Earnings & Price/Earnings Multiple:

Q418 earnings season is complete. Earnings growth came in at +13.1%, which is slower than in the last couple of quarters, but it's still a strong number; and revenue growth came in at +5.8%. On the negative, analysts are now projecting -3.2% earnings growth for Q119 and an anemic +0.3% earnings growth for Q219.

For Q318 earnings season the S&P500 companies reported earnings growth of +25.9%, and revenue growth at +9.3%, both which are excellent results and the strongest readings since Q3 2010.

For Q218 earnings season the S&P500 companies reported earnings growth of +24.5% and revenue growth of +9.8%, which represents very strong growth.

For Q118 earnings season the growth rate of the S&P500 companies came in at +24.6% and sales growth at +8.5%, which are excellent results and the strongest growth rates since Q3 2010.

For Q417 earnings season quarter over quarter S&P500 earnings growth came in at +14.8% and sales growth at +8.2%. These results are excellent and represent the strongest growth rates since Q3 2011.

Valuation: The current 12-month forward P/E ratio for the S&P500 is 16.6x, based on a price of 2800 (SPX) and a forward 12-month EPS estimate of $168. Stocks are classified as fairly priced at a 16.6x multiple. Historical P/E averages for the S&P500 are the following: 5-year (13.6), 10-year (14.1), and 15-year (16.1). Per past highs, one data point to ponder is that the S&P 500 forward P/E peaked at 21x forward earnings in March 2000, just before the dot.com crash and recession.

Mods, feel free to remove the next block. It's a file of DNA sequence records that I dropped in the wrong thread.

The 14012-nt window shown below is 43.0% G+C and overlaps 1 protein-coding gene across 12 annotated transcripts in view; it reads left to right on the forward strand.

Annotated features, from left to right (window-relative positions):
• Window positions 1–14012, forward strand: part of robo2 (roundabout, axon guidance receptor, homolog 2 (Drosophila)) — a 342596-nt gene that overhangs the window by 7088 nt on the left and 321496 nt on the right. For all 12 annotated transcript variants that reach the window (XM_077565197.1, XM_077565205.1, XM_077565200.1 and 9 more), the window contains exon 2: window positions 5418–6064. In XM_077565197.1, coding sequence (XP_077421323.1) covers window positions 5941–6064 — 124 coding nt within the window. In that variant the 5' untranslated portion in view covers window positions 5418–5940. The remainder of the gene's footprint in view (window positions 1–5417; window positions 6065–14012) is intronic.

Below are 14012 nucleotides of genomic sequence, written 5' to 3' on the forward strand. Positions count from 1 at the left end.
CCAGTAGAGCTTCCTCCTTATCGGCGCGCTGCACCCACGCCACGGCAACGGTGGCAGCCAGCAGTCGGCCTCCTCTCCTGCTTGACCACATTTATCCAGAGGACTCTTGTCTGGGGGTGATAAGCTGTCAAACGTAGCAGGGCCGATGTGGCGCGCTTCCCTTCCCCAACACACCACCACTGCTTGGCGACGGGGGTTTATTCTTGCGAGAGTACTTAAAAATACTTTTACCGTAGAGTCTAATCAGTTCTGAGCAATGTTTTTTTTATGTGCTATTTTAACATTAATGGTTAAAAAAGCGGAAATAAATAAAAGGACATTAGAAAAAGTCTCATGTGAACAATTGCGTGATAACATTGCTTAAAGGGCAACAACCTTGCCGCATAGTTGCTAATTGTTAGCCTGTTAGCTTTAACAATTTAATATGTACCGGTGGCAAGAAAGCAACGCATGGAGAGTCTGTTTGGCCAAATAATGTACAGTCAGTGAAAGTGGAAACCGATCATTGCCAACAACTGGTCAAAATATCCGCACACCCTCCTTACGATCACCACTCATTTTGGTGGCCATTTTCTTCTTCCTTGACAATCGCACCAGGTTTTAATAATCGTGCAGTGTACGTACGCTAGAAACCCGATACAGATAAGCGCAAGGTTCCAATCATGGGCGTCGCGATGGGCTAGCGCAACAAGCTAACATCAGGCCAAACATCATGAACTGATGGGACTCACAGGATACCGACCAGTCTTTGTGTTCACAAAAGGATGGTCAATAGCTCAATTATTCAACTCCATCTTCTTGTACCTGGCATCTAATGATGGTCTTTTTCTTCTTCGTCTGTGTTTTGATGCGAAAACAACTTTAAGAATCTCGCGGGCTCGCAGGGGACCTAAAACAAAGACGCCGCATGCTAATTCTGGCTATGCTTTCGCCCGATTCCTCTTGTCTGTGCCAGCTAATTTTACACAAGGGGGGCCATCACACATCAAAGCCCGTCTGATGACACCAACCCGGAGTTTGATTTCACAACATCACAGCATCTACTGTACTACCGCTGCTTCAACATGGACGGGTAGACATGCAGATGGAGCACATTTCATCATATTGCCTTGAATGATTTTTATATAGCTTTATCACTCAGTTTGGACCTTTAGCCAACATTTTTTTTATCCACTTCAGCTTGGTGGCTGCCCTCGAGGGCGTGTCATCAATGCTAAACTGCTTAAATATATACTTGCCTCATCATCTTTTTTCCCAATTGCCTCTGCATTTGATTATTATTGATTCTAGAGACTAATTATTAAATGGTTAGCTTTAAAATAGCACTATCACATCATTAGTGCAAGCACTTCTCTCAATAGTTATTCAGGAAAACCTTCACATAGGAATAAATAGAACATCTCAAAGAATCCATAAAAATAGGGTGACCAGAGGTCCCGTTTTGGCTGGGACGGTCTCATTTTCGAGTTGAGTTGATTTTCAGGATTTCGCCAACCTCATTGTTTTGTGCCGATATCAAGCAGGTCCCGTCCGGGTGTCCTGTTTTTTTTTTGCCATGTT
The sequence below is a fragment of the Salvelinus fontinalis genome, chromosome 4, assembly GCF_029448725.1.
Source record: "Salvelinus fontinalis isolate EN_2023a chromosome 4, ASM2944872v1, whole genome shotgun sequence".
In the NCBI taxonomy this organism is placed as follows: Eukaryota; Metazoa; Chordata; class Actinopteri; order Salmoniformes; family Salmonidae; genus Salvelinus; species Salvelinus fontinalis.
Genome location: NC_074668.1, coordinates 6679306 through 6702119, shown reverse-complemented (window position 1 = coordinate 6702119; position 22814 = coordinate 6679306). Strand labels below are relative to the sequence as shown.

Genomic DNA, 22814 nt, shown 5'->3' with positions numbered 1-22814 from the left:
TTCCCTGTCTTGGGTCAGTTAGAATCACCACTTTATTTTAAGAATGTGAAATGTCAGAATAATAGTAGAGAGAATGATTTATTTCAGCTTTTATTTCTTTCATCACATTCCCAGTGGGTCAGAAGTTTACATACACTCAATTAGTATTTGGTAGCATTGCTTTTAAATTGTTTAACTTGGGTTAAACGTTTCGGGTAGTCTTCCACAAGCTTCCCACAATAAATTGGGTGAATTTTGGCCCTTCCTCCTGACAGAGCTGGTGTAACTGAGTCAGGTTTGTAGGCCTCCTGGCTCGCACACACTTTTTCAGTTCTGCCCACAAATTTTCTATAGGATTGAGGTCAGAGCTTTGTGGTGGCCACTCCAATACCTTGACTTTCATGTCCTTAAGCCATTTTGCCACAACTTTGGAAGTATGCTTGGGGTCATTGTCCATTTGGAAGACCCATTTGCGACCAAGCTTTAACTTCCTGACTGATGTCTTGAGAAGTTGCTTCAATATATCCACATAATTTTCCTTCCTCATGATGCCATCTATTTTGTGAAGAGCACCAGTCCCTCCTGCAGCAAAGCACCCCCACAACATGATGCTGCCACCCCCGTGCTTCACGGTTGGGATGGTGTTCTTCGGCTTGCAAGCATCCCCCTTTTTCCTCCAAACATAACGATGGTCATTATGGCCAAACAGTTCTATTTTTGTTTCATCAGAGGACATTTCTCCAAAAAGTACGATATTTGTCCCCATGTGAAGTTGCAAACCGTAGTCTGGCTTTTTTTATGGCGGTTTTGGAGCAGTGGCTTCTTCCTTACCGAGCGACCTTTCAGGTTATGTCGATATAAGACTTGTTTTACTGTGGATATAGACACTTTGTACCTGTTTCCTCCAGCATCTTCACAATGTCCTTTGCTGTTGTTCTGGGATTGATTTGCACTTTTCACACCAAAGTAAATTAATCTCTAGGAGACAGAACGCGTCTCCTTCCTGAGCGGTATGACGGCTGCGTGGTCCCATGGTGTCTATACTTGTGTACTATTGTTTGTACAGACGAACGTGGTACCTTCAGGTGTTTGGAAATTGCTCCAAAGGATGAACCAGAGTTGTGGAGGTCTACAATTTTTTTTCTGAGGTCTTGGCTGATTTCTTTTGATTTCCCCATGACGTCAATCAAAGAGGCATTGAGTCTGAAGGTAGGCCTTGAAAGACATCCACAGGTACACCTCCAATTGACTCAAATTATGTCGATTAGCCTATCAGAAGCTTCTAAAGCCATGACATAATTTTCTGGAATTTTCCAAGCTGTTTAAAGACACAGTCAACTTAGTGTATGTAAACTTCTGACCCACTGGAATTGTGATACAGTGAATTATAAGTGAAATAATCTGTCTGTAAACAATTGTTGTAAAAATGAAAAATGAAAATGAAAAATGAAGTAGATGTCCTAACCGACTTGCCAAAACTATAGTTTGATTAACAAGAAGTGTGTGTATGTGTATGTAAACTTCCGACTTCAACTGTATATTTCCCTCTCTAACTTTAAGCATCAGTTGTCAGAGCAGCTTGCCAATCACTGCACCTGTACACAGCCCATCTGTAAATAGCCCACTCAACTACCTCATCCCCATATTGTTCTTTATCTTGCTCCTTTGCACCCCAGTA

Volatility: Below is the VIX fear gauge. We can see that implied volatility for the S&P500 (VIX) spiked up to 16.5 after the yield curve inverted on Friday, telling us that this market could go lower.



Performance of the credit markets, known as the "smart money", which usually has a good track record of predicting the future direction of the stock market:

Below is a chart of the iShares high yield corporate bond ETF, HYG. High yield corporate bonds are a proxy for investor appetite for risk. When HYG declines it represents "credit stress" in the corporate debt markets and sends a "risk-off" signal that will eventually weigh on equities. When this index falls it's telling us that corporate bond investors are requiring higher interest rates on the bonds that companies are issuing. That is, investors believe there is more risk with companies defaulting on their debt, so they demand higher interest rates to compensate for the added risk. Currently, the corporate debt markets have bounced back sending a more optimistic signal about the health of US companies and their current debt levels. On the negative, some analysts believe that high corporate debt levels will be the cause of the next crises that will push the US economy into the next recession.